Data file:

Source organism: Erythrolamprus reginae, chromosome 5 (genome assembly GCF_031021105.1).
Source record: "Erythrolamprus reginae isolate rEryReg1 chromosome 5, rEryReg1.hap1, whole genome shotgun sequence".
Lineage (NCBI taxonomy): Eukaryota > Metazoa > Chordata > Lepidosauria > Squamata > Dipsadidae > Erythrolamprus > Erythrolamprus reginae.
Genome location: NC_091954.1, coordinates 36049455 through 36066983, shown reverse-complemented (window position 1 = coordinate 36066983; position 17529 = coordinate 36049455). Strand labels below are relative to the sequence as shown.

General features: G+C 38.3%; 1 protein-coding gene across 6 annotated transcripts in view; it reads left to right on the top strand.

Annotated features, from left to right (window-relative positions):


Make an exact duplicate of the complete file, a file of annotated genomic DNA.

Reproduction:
Source organism: Erythrolamprus reginae, chromosome 5 (genome assembly GCF_031021105.1).
Source record: "Erythrolamprus reginae isolate rEryReg1 chromosome 5, rEryReg1.hap1, whole genome shotgun sequence".
Lineage (NCBI taxonomy): Eukaryota > Metazoa > Chordata > Lepidosauria > Squamata > Dipsadidae > Erythrolamprus > Erythrolamprus reginae.
Genome location: NC_091954.1, coordinates 36049455 through 36066983, shown reverse-complemented (window position 1 = coordinate 36066983; position 17529 = coordinate 36049455). Strand labels below are relative to the sequence as shown.

General features: G+C 38.3%; 1 protein-coding gene across 6 annotated transcripts in view; it reads left to right on the top strand.

Annotated features, from left to right (window-relative positions):